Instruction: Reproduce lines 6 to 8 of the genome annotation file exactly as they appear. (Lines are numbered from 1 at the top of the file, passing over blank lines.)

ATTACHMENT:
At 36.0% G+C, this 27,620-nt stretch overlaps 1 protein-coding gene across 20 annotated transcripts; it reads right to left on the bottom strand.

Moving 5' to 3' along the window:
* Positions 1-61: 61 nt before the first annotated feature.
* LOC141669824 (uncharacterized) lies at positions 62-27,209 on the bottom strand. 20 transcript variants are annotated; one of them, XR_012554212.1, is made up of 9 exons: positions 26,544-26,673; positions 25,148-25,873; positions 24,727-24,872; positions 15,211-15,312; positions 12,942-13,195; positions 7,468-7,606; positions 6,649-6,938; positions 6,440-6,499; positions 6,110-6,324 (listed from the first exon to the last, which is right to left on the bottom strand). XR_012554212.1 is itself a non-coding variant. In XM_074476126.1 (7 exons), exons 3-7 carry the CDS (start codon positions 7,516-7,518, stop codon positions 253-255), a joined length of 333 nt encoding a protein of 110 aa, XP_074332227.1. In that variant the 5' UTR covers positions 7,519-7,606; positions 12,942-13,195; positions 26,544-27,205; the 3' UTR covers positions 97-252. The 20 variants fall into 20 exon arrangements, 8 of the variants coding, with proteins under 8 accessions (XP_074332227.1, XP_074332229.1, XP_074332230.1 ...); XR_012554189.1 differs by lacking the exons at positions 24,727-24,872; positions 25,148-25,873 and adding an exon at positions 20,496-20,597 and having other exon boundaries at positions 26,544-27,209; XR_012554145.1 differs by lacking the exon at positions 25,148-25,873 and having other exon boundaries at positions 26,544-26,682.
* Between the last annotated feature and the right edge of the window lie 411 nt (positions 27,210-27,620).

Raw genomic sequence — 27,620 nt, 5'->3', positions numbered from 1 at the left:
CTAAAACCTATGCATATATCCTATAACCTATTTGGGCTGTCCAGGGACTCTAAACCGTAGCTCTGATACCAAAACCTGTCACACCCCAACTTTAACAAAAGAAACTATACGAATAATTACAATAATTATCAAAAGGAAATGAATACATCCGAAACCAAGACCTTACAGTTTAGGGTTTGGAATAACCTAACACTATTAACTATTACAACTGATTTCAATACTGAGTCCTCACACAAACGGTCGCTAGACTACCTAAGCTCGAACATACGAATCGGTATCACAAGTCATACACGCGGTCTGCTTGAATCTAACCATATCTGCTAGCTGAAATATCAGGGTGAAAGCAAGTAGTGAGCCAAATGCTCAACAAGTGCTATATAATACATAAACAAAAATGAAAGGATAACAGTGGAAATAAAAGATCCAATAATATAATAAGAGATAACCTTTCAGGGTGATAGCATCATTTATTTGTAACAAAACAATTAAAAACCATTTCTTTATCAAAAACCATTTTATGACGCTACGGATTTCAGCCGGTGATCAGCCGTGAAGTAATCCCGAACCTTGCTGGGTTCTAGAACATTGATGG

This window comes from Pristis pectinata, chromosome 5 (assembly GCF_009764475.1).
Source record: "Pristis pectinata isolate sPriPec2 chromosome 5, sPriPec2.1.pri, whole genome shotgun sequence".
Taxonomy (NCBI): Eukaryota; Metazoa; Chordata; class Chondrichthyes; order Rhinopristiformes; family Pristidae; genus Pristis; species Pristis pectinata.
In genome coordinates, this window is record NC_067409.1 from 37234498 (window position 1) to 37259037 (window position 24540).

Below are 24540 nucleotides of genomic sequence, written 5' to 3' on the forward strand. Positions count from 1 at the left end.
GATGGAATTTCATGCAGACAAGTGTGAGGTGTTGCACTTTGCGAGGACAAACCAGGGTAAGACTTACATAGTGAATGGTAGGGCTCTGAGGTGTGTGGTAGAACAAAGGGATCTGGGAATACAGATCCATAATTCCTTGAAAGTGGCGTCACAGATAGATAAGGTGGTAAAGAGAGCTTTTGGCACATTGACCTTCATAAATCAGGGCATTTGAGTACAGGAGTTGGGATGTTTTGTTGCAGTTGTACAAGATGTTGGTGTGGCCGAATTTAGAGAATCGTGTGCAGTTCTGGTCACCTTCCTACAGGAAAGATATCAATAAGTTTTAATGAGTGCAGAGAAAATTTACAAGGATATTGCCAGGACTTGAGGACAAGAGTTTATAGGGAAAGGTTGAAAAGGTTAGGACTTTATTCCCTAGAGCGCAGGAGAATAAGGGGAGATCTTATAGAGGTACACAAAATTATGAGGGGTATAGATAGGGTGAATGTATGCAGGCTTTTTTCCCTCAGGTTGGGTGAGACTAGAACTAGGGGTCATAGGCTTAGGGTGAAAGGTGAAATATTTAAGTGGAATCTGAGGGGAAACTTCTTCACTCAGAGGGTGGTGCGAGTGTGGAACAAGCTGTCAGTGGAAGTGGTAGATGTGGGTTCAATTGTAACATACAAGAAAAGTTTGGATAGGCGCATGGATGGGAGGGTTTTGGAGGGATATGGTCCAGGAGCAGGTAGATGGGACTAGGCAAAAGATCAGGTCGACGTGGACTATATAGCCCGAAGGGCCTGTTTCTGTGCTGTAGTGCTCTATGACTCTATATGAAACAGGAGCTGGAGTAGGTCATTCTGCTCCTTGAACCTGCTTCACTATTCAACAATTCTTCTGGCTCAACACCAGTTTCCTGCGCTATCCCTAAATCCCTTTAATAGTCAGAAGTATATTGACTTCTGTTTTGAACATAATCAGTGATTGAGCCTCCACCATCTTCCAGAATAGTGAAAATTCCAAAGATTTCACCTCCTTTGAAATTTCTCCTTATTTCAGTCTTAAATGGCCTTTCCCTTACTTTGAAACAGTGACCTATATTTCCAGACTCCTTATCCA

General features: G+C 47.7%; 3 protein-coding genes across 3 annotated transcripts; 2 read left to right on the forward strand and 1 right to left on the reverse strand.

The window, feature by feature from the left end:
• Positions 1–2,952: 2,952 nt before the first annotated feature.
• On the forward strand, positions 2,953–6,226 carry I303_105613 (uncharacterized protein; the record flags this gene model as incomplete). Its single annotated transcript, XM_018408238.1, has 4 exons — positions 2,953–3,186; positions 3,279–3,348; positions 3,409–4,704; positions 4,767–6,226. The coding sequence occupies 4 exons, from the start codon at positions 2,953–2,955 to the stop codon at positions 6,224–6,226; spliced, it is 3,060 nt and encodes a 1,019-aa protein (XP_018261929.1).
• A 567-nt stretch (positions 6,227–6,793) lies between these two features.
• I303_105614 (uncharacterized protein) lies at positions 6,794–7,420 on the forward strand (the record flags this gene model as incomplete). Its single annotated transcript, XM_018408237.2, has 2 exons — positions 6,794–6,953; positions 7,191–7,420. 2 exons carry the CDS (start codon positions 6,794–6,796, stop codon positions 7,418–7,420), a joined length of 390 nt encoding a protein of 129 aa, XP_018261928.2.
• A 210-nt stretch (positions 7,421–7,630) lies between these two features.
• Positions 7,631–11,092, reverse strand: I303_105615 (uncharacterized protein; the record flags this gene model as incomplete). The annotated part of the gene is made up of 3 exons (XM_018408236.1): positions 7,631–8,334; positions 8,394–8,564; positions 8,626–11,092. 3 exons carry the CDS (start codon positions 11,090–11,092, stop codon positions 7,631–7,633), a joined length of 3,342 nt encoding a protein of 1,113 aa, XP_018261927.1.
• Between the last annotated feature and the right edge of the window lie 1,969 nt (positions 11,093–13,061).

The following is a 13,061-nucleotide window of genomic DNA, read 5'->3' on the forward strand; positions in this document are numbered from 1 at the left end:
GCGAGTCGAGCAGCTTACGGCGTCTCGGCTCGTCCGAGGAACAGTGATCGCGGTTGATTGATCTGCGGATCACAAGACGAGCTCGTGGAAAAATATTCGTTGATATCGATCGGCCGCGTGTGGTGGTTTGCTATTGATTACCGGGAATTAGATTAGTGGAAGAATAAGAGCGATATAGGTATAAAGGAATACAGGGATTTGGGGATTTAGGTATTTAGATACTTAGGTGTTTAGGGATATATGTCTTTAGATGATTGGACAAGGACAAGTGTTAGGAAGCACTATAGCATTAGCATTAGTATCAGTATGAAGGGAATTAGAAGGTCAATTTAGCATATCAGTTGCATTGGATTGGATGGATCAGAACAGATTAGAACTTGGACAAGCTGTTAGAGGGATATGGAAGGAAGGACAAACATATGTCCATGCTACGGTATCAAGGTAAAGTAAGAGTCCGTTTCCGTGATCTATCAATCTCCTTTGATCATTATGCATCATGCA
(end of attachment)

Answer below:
Raw genomic sequence — 27,620 nt, 5'->3', positions numbered from 1 at the left:
CTAAAACCTATGCATATATCCTATAACCTATTTGGGCTGTCCAGGGACTCTAAACCGTAGCTCTGATACCAAAACCTGTCACACCCCAACTTTAACAAAAGAAACTATACGAATAATTACAATAATTATCAAAAGGAAATGAATACATCCGAAACCAAGACCTTACAGTTTAGGGTTTGGAATAACCTAACACTATTAACTATTACAACTGATTTCAATACTGAGTCCTCACACAAACGGTCGCTAGACTACCTAAGCTCGAACATACGAATCGGTATCACAAGTCATACACGCGGTCTGCTTGAATCTAACCATATCTGCTAGCTGAAATATCAGGGTGAAAGCAAGTAGTGAGCCAAATGCTCAACAAGTGCTATATAATACATAAACAAAAATGAAAGGATAACAGTGGAAATAAAAGATCCAATAATATAATAAGAGATAACCTTTCAGGGTGATAGCATCATTTATTTGTAACAAAACAATTAAAAACCATTTCTTTATCAAAAACCATTTTATGACGCTACGGATTTCAGCCGGTGATCAGCCGTGAAGTAATCCCGAACCTTGCTGGGTTCTAGAACATTGATGG

This window comes from Pristis pectinata, chromosome 5 (assembly GCF_009764475.1).